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Columbia University Stops Brain Research Over Tainted Injections

It’s a pretty shocking situation. Respected Columbia University shut down research at its brain-imaging center after federal investigators discovered that the nationally renowned facility had given patients drugs with dangerous impurities. 

The New York Times did a Page One story Saturday on the Food and Drug Administration’s investigation of Columbia’s Kreitchman PET Center, which is on West 168th Street in Manhattan. This center over the years has received millions of dollars from the federal government and drug companies to conduct research on the effects of drugs and brain disorders.

The center, according to The Times, is regarded as the leader in the use of positron emission tomography, or PET, for psychiatric research. 

 In a nutshell, the FDA found that the radiotracers used in PET, which the center has been producing for its own use, had impurity levels above and beyond what the agency permits.   

During exams radiotracers are injected into patients. The radiotracers build up in the parts of the body that are being studied — in the brain for psychiatric research — and release low-level radiation that researchers can detect. 

The FDA has standards for the radiation levels the purity and purity levels of radiotracers, but the ones that Columbia’s center was injecting into patients didn’t meet those standards.

And the purity levels of radiotracers are particularly important and sensitive in psychiatric research, because the drug can remain active in the brain and change a patient’s moods and behavior. That’s a particularly risky proposition when you’re dealing with people with depression and mental illness.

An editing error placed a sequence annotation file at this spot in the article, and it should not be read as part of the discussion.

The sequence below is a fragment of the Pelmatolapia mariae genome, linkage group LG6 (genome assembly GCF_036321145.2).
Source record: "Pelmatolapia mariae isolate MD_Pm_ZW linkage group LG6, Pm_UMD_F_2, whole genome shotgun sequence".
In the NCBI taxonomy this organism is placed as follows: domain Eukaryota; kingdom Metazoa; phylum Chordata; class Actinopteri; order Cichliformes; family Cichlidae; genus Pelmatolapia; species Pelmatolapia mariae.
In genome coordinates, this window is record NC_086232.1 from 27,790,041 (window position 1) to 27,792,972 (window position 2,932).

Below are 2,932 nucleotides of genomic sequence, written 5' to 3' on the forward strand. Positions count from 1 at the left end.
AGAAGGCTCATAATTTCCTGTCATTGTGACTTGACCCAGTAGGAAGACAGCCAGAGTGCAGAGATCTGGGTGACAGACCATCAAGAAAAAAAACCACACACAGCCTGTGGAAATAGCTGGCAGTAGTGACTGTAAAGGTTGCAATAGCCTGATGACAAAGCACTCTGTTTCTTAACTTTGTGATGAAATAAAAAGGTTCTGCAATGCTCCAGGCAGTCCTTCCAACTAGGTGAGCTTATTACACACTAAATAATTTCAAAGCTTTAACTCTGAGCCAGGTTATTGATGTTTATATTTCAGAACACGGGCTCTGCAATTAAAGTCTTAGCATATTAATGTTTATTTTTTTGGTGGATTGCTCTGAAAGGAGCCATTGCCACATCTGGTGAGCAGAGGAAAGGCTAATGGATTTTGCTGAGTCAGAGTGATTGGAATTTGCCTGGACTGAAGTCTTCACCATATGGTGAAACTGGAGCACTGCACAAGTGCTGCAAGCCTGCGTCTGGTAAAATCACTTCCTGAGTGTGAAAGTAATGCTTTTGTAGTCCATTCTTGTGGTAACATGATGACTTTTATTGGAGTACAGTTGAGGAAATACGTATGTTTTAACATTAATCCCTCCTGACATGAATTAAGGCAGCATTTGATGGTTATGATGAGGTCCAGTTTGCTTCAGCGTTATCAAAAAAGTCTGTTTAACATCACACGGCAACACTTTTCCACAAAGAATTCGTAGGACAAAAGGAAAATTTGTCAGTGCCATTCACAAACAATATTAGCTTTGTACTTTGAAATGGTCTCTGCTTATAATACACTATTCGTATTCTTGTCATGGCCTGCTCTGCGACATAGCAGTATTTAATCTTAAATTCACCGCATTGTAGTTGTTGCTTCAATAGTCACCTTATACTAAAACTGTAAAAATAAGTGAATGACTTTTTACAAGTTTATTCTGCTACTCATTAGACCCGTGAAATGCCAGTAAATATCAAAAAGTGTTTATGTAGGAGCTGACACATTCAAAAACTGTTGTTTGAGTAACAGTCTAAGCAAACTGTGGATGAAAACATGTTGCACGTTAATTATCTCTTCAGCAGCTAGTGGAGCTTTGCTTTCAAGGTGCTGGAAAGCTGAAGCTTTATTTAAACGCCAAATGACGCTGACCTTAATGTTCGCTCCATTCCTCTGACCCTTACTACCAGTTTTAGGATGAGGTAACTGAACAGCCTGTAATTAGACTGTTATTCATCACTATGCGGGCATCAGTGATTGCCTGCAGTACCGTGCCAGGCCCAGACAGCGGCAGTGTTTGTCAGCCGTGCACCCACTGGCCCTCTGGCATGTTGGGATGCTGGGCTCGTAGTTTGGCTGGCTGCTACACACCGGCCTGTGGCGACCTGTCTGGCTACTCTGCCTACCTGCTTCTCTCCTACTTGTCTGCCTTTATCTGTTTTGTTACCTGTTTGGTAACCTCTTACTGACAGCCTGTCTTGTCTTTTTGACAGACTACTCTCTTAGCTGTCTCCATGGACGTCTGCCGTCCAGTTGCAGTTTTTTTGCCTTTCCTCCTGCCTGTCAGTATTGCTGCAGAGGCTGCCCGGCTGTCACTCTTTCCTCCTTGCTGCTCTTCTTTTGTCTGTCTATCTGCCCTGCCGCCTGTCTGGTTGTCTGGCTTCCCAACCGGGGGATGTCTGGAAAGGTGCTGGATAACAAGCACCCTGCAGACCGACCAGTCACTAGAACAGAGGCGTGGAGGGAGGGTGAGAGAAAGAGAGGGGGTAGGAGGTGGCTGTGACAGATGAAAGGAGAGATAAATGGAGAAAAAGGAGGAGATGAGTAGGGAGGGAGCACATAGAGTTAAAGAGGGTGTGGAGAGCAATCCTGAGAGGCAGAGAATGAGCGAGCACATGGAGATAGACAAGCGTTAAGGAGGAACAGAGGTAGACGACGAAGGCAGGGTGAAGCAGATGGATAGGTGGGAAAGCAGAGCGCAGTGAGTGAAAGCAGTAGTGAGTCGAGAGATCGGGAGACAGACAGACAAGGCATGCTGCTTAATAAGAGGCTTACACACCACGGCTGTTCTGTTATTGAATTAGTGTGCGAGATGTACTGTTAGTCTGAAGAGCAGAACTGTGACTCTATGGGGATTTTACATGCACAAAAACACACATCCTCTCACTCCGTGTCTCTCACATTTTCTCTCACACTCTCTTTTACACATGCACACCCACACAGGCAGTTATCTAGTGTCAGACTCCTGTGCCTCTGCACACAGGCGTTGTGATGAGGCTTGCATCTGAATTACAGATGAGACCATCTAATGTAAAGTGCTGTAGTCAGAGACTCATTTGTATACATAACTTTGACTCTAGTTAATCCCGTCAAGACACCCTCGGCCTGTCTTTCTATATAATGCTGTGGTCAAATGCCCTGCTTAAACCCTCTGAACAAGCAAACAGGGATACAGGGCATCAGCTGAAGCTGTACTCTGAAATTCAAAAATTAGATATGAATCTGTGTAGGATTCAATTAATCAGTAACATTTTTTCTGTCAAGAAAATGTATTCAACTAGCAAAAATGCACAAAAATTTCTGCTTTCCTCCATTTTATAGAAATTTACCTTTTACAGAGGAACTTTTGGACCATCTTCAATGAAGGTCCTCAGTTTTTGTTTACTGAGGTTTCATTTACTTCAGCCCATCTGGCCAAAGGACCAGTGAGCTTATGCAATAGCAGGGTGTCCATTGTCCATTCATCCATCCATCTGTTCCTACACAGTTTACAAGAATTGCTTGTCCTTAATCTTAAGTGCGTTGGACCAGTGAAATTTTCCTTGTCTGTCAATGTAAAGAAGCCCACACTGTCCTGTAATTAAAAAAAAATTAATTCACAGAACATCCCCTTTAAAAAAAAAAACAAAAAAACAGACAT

The FDA has conducted several investigations of the Kreitchman Center, and repeatedly found that the facility was in violation of federal guidelines over a four-year span, according to The Times. In its most recent probe, which was in January, the FDA cited the center for six types of violations.

 In that investigation, the FDA said that since 2007 at least 10 batches of drugs with high levels of impurities that permitted had been injected into human subjects, The Times said. And in at least four cases, the impurity levels were twice what are permitted.

In the face of  those citations regarding its PET center, Columbia halted research as the facility.

Why would a respected research center inject their subjects with impure drugs? Ex-workers at the center explained that the lab “was under such pressure to produce studies that it papered over and hid impurities in drugs to stretch its resources and went ahead with business as usual despite FDA warnings,” The Times reported.

Columbia conducted its own  audit of its PET center, and decided that the FDA charges had enough substance to warrant an internal investigation. And the university added that so far, it hasn’t found any evidende that patients were harmed.

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